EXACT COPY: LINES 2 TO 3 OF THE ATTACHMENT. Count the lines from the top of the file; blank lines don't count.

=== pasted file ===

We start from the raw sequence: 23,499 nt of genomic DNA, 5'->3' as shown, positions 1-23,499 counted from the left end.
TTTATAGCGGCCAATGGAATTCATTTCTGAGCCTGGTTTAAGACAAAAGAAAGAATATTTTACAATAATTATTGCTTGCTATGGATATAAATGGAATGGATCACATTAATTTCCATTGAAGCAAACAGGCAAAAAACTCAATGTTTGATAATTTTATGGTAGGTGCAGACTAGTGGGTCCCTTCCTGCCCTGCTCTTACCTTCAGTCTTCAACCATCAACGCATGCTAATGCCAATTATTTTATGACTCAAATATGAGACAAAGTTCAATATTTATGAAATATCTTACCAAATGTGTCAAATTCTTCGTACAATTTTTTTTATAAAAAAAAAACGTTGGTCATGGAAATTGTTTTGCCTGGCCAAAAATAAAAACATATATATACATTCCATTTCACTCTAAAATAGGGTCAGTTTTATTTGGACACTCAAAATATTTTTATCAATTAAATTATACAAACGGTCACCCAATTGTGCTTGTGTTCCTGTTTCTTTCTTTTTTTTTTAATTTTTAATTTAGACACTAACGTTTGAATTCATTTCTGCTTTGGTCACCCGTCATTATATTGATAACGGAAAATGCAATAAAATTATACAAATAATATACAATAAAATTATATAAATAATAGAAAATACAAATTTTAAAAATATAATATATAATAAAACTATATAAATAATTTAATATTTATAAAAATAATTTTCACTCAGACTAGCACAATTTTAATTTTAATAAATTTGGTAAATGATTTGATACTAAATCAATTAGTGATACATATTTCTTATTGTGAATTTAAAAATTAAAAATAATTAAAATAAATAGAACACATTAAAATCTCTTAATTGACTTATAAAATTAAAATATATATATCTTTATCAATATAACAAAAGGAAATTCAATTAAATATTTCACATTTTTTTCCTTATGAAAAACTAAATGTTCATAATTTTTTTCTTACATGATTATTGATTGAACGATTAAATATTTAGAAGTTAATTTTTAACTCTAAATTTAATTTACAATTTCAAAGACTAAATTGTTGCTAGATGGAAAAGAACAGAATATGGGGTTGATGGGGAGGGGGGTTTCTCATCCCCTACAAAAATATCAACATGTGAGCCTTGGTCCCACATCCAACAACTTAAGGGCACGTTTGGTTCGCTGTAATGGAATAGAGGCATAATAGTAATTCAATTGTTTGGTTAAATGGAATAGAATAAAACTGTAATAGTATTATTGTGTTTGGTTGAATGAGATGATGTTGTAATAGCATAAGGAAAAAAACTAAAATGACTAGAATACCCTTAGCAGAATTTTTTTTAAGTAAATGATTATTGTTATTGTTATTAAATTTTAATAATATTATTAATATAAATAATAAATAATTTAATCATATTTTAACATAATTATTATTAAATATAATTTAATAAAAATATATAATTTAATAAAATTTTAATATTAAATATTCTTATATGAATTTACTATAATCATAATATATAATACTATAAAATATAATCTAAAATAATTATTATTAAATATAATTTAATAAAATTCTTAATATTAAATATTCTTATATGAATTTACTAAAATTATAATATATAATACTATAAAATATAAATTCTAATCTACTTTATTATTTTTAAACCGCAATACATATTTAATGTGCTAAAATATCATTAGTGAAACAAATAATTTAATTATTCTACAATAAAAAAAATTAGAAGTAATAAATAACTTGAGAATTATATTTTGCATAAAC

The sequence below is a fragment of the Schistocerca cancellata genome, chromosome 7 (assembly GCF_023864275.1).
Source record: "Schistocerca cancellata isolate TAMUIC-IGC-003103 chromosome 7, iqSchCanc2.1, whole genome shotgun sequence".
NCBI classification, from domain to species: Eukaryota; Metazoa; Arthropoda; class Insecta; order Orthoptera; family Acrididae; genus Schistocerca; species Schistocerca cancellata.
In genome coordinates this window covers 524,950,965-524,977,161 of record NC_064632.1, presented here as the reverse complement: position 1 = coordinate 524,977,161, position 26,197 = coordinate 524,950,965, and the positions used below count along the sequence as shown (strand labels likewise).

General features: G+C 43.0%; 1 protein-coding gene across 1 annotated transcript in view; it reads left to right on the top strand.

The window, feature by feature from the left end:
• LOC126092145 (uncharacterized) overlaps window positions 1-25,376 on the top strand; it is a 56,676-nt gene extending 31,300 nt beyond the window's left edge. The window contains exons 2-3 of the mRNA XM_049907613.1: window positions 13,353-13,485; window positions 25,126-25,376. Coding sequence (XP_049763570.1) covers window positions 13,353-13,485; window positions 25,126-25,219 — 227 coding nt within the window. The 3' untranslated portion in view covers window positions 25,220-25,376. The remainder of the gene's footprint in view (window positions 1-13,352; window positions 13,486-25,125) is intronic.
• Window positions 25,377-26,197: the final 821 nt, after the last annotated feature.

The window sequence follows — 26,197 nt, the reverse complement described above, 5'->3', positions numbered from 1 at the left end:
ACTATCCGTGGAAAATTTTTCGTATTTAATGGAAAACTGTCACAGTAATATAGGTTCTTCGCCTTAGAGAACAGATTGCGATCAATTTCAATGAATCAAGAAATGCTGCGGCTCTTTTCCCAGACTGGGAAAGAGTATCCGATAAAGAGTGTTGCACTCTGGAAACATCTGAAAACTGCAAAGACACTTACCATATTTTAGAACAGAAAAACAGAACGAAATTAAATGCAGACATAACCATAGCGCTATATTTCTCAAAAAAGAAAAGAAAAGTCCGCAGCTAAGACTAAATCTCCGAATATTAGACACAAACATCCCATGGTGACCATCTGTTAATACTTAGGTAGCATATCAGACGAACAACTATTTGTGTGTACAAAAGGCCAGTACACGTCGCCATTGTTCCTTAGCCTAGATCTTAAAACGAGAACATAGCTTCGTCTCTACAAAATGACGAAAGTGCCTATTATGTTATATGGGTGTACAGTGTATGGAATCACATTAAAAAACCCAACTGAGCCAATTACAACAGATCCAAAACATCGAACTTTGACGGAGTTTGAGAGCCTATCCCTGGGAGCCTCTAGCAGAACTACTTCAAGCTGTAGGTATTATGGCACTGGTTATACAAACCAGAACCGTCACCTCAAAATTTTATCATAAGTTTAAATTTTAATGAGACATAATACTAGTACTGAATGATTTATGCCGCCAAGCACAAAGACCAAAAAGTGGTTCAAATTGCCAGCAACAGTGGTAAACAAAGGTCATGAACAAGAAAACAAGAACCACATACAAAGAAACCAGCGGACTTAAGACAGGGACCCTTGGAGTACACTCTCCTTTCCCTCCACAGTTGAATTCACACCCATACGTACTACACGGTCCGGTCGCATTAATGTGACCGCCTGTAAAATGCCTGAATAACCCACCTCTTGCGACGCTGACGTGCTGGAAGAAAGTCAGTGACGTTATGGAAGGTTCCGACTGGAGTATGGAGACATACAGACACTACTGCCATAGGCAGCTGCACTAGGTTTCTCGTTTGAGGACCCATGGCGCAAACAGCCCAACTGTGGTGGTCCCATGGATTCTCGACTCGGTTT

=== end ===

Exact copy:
TTTATAGCGGCCAATGGAATTCATTTCTGAGCCTGGTTTAAGACAAAAGAAAGAATATTTTACAATAATTATTGCTTGCTATGGATATAAATGGAATGGATCACATTAATTTCCATTGAAGCAAACAGGCAAAAAACTCAATGTTTGATAATTTTATGGTAGGTGCAGACTAGTGGGTCCCTTCCTGCCCTGCTCTTACCTTCAGTCTTCAACCATCAACGCATGCTAATGCCAATTATTTTATGACTCAAATATGAGACAAAGTTCAATATTTATGAAATATCTTACCAAATGTGTCAAATTCTTCGTACAATTTTTTTTATAAAAAAAAAACGTTGGTCATGGAAATTGTTTTGCCTGGCCAAAAATAAAAACATATATATACATTCCATTTCACTCTAAAATAGGGTCAGTTTTATTTGGACACTCAAAATATTTTTATCAATTAAATTATACAAACGGTCACCCAATTGTGCTTGTGTTCCTGTTTCTTTCTTTTTTTTTTAATTTTTAATTTAGACACTAACGTTTGAATTCATTTCTGCTTTGGTCACCCGTCATTATATTGATAACGGAAAATGCAATAAAATTATACAAATAATATACAATAAAATTATATAAATAATAGAAAATACAAATTTTAAAAATATAATATATAATAAAACTATATAAATAATTTAATATTTATAAAAATAATTTTCACTCAGACTAGCACAATTTTAATTTTAATAAATTTGGTAAATGATTTGATACTAAATCAATTAGTGATACATATTTCTTATTGTGAATTTAAAAATTAAAAATAATTAAAATAAATAGAACACATTAAAATCTCTTAATTGACTTATAAAATTAAAATATATATATCTTTATCAATATAACAAAAGGAAATTCAATTAAATATTTCACATTTTTTTCCTTATGAAAAACTAAATGTTCATAATTTTTTTCTTACATGATTATTGATTGAACGATTAAATATTTAGAAGTTAATTTTTAACTCTAAATTTAATTTACAATTTCAAAGACTAAATTGTTGCTAGATGGAAAAGAACAGAATATGGGGTTGATGGGGAGGGGGGTTTCTCATCCCCTACAAAAATATCAACATGTGAGCCTTGGTCCCACATCCAACAACTTAAGGGCACGTTTGGTTCGCTGTAATGGAATAGAGGCATAATAGTAATTCAATTGTTTGGTTAAATGGAATAGAATAAAACTGTAATAGTATTATTGTGTTTGGTTGAATGAGATGATGTTGTAATAGCATAAGGAAAAAAACTAAAATGACTAGAATACCCTTAGCAGAATTTTTTTTAAGTAAATGATTATTGTTATTGTTATTAAATTTTAATAATATTATTAATATAAATAATAAATAATTTAATCATATTTTAACATAATTATTATTAAATATAATTTAATAAAAATATATAATTTAATAAAATTTTAATATTAAATATTCTTATATGAATTTACTATAATCATAATATATAATACTATAAAATATAATCTAAAATAATTATTATTAAATATAATTTAATAAAATTCTTAATATTAAATATTCTTATATGAATTTACTAAAATTATAATATATAATACTATAAAATATAAATTCTAATCTACTTTATTATTTTTAAACCGCAATACATATTTAATGTGCTAAAATATCATTAGTGAAACAAATAATTTAATTATTCTACAATAAAAAAAATTAGAAGTAATAAATAACTTGAGAATTATATTTTGCATAAAC

The sequence below is a fragment of the Schistocerca cancellata genome, chromosome 7 (assembly GCF_023864275.1).